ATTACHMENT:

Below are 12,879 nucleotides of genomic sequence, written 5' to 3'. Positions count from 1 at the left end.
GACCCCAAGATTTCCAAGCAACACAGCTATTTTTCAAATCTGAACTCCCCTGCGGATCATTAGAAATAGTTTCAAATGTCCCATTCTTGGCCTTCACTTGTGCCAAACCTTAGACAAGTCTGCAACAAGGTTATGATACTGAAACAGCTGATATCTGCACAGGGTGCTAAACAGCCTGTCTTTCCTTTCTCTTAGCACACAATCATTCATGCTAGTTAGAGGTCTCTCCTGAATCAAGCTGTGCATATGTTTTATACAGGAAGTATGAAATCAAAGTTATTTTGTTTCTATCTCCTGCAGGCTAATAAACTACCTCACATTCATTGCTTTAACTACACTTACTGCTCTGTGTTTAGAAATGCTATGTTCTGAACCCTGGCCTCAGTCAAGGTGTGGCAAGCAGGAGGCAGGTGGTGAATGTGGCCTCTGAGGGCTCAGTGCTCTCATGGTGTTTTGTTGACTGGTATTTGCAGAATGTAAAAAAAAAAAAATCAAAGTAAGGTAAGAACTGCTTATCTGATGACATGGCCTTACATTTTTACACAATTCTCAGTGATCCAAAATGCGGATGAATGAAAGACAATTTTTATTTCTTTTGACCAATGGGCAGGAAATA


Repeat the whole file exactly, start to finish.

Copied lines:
Below are 12,879 nucleotides of genomic sequence, written 5' to 3'. Positions count from 1 at the left end.
GACCCCAAGATTTCCAAGCAACACAGCTATTTTTCAAATCTGAACTCCCCTGCGGATCATTAGAAATAGTTTCAAATGTCCCATTCTTGGCCTTCACTTGTGCCAAACCTTAGACAAGTCTGCAACAAGGTTATGATACTGAAACAGCTGATATCTGCACAGGGTGCTAAACAGCCTGTCTTTCCTTTCTCTTAGCACACAATCATTCATGCTAGTTAGAGGTCTCTCCTGAATCAAGCTGTGCATATGTTTTATACAGGAAGTATGAAATCAAAGTTATTTTGTTTCTATCTCCTGCAGGCTAATAAACTACCTCACATTCATTGCTTTAACTACACTTACTGCTCTGTGTTTAGAAATGCTATGTTCTGAACCCTGGCCTCAGTCAAGGTGTGGCAAGCAGGAGGCAGGTGGTGAATGTGGCCTCTGAGGGCTCAGTGCTCTCATGGTGTTTTGTTGACTGGTATTTGCAGAATGTAAAAAAAAAAAAATCAAAGTAAGGTAAGAACTGCTTATCTGATGACATGGCCTTACATTTTTACACAATTCTCAGTGATCCAAAATGCGGATGAATGAAAGACAATTTTTATTTCTTTTGACCAATGGGCAGGAAATA